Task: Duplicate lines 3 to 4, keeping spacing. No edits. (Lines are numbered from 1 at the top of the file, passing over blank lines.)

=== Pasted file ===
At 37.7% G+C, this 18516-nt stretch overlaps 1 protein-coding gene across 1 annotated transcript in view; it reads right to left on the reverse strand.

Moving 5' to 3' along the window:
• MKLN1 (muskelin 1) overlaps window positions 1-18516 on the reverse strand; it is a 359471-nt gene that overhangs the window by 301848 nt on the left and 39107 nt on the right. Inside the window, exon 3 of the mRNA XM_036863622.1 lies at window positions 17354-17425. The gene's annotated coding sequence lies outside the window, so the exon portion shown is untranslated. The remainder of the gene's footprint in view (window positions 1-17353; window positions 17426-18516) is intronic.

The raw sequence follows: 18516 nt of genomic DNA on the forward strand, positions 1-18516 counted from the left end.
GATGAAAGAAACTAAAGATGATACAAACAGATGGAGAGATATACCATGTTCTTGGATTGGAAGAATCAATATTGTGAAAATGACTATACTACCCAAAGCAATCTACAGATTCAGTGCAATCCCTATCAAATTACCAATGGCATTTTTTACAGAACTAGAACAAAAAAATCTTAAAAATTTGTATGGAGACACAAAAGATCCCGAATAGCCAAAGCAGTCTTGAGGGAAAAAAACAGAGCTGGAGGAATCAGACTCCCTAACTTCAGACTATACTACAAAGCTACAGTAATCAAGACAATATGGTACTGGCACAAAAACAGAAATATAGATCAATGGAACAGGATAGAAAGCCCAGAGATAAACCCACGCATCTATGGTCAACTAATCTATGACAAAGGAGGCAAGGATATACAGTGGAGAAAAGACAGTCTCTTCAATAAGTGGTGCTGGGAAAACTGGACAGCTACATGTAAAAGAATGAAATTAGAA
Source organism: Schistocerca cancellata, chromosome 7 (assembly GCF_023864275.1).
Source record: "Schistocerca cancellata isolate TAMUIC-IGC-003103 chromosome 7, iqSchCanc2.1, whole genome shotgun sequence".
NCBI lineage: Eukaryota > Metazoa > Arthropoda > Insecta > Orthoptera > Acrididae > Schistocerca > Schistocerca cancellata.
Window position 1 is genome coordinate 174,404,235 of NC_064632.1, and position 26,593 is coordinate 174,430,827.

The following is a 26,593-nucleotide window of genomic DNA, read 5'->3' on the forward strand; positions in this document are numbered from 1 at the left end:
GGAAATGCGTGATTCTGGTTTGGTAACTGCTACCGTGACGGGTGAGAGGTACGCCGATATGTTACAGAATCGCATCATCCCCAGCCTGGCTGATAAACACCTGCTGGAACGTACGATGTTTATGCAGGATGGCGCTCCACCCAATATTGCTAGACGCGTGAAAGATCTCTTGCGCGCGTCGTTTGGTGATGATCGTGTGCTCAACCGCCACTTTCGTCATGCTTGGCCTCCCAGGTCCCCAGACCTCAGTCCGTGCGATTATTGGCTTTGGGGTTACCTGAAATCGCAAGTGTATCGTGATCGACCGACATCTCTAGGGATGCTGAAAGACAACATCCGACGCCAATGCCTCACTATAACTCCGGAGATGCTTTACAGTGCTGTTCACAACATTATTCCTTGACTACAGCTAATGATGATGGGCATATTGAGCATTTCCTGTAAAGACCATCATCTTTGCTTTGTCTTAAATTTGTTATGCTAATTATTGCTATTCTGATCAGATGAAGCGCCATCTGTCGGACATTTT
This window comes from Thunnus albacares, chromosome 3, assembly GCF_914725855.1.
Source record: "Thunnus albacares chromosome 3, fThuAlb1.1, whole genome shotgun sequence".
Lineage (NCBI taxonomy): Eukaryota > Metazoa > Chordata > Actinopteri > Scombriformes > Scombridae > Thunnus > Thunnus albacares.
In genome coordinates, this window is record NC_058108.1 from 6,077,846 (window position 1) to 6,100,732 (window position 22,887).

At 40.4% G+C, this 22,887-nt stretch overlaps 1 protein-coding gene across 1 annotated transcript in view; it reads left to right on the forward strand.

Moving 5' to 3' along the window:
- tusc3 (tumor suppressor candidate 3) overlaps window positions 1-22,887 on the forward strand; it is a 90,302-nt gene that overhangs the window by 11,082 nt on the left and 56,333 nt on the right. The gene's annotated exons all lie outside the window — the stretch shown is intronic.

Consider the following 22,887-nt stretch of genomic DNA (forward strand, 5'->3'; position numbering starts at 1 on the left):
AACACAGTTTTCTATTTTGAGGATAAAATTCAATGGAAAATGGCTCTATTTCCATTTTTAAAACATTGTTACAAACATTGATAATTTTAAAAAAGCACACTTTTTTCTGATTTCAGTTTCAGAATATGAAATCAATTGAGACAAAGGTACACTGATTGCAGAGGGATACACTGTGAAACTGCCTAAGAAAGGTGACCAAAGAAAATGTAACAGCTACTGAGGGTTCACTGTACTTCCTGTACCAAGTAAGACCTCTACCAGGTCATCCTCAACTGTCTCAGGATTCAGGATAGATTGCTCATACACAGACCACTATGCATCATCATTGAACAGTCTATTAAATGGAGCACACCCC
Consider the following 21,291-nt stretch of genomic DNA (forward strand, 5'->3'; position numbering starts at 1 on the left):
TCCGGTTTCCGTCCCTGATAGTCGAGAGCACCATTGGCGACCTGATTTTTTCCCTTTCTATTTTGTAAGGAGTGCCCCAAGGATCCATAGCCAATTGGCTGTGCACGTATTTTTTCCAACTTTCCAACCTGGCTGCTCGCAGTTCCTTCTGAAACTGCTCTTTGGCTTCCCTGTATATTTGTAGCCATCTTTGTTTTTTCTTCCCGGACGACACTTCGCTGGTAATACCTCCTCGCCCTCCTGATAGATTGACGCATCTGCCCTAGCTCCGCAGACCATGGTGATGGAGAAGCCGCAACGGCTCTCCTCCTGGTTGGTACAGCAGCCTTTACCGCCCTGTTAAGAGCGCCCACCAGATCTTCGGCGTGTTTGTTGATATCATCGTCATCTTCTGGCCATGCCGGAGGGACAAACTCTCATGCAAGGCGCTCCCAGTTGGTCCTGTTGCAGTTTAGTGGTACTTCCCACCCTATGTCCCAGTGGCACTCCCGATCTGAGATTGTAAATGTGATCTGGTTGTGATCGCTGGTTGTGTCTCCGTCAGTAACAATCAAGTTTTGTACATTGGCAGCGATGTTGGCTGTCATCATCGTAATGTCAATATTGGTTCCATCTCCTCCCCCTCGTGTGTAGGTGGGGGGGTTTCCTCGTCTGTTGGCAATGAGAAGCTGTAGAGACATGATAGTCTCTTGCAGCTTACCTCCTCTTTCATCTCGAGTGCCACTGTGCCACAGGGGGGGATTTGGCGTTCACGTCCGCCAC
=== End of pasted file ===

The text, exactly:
• MKLN1 (muskelin 1) overlaps window positions 1-18516 on the reverse strand; it is a 359471-nt gene that overhangs the window by 301848 nt on the left and 39107 nt on the right. Inside the window, exon 3 of the mRNA XM_036863622.1 lies at window positions 17354-17425. The gene's annotated coding sequence lies outside the window, so the exon portion shown is untranslated. The remainder of the gene's footprint in view (window positions 1-17353; window positions 17426-18516) is intronic.

The raw sequence follows: 18516 nt of genomic DNA on the forward strand, positions 1-18516 counted from the left end.